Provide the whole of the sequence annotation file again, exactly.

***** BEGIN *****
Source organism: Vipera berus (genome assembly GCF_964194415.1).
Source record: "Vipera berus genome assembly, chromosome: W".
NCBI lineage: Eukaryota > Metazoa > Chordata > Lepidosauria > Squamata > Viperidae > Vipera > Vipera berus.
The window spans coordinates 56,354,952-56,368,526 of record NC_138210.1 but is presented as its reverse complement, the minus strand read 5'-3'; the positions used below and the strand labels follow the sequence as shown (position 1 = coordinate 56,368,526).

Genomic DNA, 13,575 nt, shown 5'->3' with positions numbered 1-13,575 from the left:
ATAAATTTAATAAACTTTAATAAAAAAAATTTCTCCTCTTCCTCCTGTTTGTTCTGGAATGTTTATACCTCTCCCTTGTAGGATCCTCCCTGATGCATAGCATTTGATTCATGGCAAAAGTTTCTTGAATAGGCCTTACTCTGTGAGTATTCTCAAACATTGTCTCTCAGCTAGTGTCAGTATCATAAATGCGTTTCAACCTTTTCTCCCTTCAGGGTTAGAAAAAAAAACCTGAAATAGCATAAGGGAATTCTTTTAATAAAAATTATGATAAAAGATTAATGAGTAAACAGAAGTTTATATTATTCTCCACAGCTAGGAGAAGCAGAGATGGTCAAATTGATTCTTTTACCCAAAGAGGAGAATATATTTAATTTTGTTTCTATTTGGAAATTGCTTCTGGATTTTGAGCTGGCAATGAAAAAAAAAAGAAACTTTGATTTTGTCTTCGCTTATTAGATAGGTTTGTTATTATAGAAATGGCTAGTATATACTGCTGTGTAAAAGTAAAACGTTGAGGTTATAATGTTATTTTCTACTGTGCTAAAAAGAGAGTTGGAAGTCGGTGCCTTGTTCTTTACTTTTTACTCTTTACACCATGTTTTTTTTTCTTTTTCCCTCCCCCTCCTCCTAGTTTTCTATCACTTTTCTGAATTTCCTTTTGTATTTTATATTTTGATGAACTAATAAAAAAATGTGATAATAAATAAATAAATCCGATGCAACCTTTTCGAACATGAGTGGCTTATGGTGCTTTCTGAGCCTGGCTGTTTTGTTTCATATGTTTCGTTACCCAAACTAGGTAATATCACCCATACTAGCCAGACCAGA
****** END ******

Source organism: Vipera berus (genome assembly GCF_964194415.1).
Source record: "Vipera berus genome assembly, chromosome: W".
NCBI lineage: Eukaryota > Metazoa > Chordata > Lepidosauria > Squamata > Viperidae > Vipera > Vipera berus.
The window spans coordinates 56,354,952-56,368,526 of record NC_138210.1 but is presented as its reverse complement, the minus strand read 5'-3'; the positions used below and the strand labels follow the sequence as shown (position 1 = coordinate 56,368,526).

Genomic DNA, 13,575 nt, shown 5'->3' with positions numbered 1-13,575 from the left:
ATAAATTTAATAAACTTTAATAAAAAAAATTTCTCCTCTTCCTCCTGTTTGTTCTGGAATGTTTATACCTCTCCCTTGTAGGATCCTCCCTGATGCATAGCATTTGATTCATGGCAAAAGTTTCTTGAATAGGCCTTACTCTGTGAGTATTCTCAAACATTGTCTCTCAGCTAGTGTCAGTATCATAAATGCGTTTCAACCTTTTCTCCCTTCAGGGTTAGAAAAAAAAACCTGAAATAGCATAAGGGAATTCTTTTAATAAAAATTATGATAAAAGATTAATGAGTAAACAGAAGTTTATATTATTCTCCACAGCTAGGAGAAGCAGAGATGGTCAAATTGATTCTTTTACCCAAAGAGGAGAATATATTTAATTTTGTTTCTATTTGGAAATTGCTTCTGGATTTTGAGCTGGCAATGAAAAAAAAAAGAAACTTTGATTTTGTCTTCGCTTATTAGATAGGTTTGTTATTATAGAAATGGCTAGTATATACTGCTGTGTAAAAGTAAAACGTTGAGGTTATAATGTTATTTTCTACTGTGCTAAAAAGAGAGTTGGAAGTCGGTGCCTTGTTCTTTACTTTTTACTCTTTACACCATGTTTTTTTTTCTTTTTCCCTCCCCCTCCTCCTAGTTTTCTATCACTTTTCTGAATTTCCTTTTGTATTTTATATTTTGATGAACTAATAAAAAAATGTGATAATAAATAAATAAATCCGATGCAACCTTTTCGAACATGAGTGGCTTATGGTGCTTTCTGAGCCTGGCTGTTTTGTTTCATATGTTTCGTTACCCAAACTAGGTAATATCACCCATACTAGCCAGACCAGA